Balfour Beatty is beginning to look like the Tesco of the contracting world. Britain’s biggest builder unveiled its fifth profit warning in just two years yesterday, informing investors that 2014 earnings will be £75m lighter than previously thought. And, like the tottering supermarket giant, Balfour has called in some external number-crunchers to scrutinise its financial operations (although in Balfour’s case there is no suggestion of “creative accounting”).
The builder seems to be leaking profits right across its operations: £30m from engineering services, £20m from London building work, £15m from regional construction, plus £10m from big infrastructure jobs. Balfour sucked in £8.7bn of revenues in 2013 but, as this latest fiasco underlines, a relatively small number of contract blow-ups can cause a crisis when margins are slender. Balfour’s woes seem to be the legacy of some recklessly low bids for UK construction work made during the downturn. Weak delivery and indiscipline on costs have made matters worse.
One of the areas that KPMG has been asked to scrutinise is Balfour’s “contract value forecasting”. As a Goldman Sachs analyst pointed out yesterday, valuing infrastructure deals is supposed to be a core skill of contractors like Balfour. If the board needs “reassurance” from KPMG about these estimates, that suggests something has gone very wrong at the heart of the business. Don’t they trust their own team?
“It isn’t about trust, the problem is we have all been surprised,” insisted the executive chairman Steve Marshall in a call to analysts yesterday. Investors are likely to draw a different conclusion.
A ship without a captain makes an unappealing voyage for shareholders. There has been no chief executive at Balfour since Andrew McNaughton stepped aside in May after profit warning number three. Mr Marshall is departing too. A new chief executive will be appointed “as soon as possible”, we are told. But why has it taken so long?
Maybe the board had trouble attracting suitable candidates, which wouldn’t be surprising given that whoever takes over will inherit a pre-set strategy. Balfour is still planning to complete the sale of its American design and engineering consultancy, Parsons Brinckerhoff, to Canada’s WSP Global for £820m next month. A huge amount is now riding on the sale. Around £200m of the proceeds have been earmarked for a special dividend for shareholders, which has lent some support to the share price in recent months. The rest will go to reducing Balfour’s £500m net debt pile. That’s probably sensible given that the company is more highly geared than rivals and the interest rate cycle is probably on the turn. But Mr Marshall refused to put an exact number on the cash return yesterday. And the final-year dividend will also be reviewed after the disposal. Not what the City wanted to hear.
The company’s medium-term future could also hinge on the deal’s aftermath. When Balfour’s board rejected a merger with Carillion earlier this year, it cited the need to carry on with the Parsons sale, which its rival wanted to halt. Balfour thinks the US business doesn’t fit with its focus on UK construction; Carillion apparently believes it offers useful earnings diversification. If Balfour turns out to be wrong, it may not be independent for long.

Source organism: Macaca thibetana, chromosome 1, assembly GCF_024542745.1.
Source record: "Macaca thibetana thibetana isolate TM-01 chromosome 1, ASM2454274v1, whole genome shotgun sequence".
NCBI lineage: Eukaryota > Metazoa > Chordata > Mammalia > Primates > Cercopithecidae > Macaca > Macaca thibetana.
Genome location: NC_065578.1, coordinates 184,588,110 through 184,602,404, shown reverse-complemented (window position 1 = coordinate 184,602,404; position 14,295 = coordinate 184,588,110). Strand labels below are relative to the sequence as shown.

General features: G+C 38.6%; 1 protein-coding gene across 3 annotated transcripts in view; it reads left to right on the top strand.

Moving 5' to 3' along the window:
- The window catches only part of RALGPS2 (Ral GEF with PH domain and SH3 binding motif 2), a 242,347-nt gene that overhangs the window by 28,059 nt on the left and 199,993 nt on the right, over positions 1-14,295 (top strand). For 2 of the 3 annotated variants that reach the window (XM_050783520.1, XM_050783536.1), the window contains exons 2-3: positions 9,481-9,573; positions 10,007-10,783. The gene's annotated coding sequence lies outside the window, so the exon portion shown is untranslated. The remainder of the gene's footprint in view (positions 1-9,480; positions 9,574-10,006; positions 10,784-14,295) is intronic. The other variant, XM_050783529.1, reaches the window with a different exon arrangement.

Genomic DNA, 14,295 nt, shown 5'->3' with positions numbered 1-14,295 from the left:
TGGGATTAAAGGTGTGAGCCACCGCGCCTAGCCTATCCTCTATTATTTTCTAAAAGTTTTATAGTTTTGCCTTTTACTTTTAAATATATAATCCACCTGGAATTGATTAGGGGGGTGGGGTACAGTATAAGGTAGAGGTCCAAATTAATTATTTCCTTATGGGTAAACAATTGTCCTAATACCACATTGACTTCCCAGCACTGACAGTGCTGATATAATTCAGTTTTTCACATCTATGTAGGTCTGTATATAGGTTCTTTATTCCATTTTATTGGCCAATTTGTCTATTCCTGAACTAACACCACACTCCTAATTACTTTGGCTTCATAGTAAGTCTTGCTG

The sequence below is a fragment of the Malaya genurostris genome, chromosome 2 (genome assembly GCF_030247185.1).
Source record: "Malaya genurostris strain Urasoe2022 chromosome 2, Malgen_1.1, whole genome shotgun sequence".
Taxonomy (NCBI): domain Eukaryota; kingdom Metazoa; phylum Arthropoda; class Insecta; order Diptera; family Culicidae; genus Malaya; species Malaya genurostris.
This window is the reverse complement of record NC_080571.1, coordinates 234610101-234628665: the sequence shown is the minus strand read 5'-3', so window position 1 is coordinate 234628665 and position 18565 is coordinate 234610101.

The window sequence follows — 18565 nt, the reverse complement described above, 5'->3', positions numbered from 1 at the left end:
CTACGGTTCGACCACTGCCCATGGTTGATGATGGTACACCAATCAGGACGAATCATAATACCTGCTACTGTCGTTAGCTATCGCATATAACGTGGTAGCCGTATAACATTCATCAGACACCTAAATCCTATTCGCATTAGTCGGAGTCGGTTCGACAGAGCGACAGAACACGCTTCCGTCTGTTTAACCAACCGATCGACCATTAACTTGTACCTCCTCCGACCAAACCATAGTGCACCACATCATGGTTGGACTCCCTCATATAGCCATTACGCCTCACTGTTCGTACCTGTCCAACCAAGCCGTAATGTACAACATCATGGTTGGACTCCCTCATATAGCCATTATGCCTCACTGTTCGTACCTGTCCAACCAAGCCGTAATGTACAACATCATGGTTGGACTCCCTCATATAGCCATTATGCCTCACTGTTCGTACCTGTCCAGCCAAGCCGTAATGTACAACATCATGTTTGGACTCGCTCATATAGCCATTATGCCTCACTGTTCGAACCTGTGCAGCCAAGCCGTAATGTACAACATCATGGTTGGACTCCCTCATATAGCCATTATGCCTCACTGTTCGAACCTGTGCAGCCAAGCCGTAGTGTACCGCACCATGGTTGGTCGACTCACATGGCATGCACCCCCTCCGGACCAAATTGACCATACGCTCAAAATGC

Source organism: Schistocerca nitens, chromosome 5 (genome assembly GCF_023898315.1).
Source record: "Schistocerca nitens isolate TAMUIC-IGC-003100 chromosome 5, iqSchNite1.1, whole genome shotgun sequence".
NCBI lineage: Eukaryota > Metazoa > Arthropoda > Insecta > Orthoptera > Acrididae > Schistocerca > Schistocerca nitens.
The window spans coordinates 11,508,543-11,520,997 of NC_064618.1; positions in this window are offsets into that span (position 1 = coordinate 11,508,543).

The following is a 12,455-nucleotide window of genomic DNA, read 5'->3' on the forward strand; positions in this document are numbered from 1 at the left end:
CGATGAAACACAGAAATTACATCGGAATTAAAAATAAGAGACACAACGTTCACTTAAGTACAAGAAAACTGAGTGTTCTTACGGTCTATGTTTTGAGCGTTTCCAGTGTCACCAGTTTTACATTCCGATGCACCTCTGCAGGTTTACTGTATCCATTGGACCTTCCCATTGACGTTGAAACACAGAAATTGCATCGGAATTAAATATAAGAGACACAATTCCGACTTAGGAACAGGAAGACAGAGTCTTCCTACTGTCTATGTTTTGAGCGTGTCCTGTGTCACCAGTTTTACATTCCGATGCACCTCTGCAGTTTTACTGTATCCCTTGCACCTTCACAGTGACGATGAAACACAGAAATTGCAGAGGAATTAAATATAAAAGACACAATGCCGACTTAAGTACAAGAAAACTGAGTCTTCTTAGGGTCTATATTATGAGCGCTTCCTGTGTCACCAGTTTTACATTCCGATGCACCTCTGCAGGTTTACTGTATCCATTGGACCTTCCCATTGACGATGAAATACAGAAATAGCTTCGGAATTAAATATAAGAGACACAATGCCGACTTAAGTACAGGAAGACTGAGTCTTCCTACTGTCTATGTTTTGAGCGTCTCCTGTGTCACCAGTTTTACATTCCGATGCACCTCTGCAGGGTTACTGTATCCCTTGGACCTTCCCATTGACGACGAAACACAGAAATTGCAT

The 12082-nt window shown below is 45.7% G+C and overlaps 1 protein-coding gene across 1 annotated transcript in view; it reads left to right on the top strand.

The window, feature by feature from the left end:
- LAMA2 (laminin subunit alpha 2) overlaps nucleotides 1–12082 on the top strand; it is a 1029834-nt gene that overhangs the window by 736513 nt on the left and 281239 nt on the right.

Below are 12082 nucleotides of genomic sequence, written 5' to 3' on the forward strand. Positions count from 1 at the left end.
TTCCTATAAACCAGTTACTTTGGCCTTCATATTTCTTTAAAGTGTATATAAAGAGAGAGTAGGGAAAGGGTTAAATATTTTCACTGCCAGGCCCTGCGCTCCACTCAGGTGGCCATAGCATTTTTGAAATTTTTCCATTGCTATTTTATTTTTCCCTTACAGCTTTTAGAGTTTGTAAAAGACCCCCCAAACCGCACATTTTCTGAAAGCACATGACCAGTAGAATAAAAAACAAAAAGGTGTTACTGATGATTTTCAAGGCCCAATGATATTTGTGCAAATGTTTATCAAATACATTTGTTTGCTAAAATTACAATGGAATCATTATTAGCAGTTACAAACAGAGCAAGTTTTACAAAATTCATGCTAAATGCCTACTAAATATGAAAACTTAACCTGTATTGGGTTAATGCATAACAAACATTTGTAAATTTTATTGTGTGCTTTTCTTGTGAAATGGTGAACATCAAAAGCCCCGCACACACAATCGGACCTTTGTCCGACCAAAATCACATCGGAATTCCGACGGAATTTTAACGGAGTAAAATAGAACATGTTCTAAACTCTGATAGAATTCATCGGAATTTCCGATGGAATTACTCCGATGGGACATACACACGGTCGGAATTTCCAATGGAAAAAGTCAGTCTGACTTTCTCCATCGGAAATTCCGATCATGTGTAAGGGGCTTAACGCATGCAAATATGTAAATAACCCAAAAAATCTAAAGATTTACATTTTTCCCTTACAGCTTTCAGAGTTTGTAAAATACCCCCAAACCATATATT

Balfour’s shares shed 15 per cent of their value yesterday, taking the market capitalisation down to just £1.3bn. Carillion could pick up its bigger competitor for much less than it budgeted for in May, when it made its first approach. Under the takeover rules, Carillion cannot come around for another go until February 2015. Just as well: it would probably have waited for the independent accountants to report first in any case. As with Tesco, the signs are that there is worse still to come.
Now you Xi it ...
China is pumping soft loans into Africa as part of its master plan for domination of the continent. We hear that particular tune so often, we don’t notice when the data tells a rather different story. According to the merchant bank Grisons Peak, which meticulously records financial flows out of China, there was a 25 per cent year-on-year drop in the third quarter of the year, with investment coming in at around $61bn (£38bn). Many African regimes were left disappointed. Zimbabwe wanted a $10bn credit line, but got $2bn. Ghana wanted a $3bn loan, yet received only $1.5bn. South Sudan got half of what it asked for. So what’s going on? One explanation offered by informed observers is that China’s major banks, which help finance these loans, are shoring up their balance sheets, having been put under pressure by the new administration of Xi Jinping. If this is right, it would suggest domestic reform is higher up Mr Xi’s agenda than world domination.
Accounting for democracy
Speaking of China, Beijing seems to have some support from Western accountants. In June the local arms of the big four accountancy firms – EY, KPMG, Deloitte and PwC – took out a newspaper advert warning that multinationals could be scared away by the pro-democracy protests in Hong Kong’s financial district. The global headquarters of the firms said the advert was placed without their prior knowledge. China claims to operate “one country, two systems” in Hong Kong. It would appear that these accountancy conglomerates are similar: one firm, different attitudes to freedom of speech.Reuse content